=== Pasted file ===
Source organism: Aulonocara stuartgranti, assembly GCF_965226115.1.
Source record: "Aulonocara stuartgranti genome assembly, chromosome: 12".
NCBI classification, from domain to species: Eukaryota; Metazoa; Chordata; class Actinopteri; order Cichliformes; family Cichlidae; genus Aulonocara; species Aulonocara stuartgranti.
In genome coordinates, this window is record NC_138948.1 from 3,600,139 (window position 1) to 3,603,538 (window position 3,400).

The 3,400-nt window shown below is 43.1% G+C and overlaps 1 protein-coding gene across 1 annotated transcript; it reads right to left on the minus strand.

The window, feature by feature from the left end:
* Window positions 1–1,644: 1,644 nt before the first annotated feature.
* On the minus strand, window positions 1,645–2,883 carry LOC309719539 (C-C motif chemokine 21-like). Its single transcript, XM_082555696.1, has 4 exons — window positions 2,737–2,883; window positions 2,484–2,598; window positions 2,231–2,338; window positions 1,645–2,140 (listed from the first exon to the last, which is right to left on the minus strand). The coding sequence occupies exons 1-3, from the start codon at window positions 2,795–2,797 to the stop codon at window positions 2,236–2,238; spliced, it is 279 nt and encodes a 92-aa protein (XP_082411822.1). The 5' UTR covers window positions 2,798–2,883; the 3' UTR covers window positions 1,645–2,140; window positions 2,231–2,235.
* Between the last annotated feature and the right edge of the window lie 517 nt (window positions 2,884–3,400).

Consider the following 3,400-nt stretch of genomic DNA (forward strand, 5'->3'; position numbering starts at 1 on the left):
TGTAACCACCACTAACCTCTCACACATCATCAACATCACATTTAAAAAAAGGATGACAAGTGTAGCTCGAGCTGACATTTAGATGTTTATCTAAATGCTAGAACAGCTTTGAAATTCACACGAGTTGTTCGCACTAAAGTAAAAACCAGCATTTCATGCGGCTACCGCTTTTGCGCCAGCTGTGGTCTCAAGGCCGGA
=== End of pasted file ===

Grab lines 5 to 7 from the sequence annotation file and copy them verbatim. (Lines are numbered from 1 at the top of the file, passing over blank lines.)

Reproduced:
The 3,400-nt window shown below is 43.1% G+C and overlaps 1 protein-coding gene across 1 annotated transcript; it reads right to left on the minus strand.

The window, feature by feature from the left end:
* Window positions 1–1,644: 1,644 nt before the first annotated feature.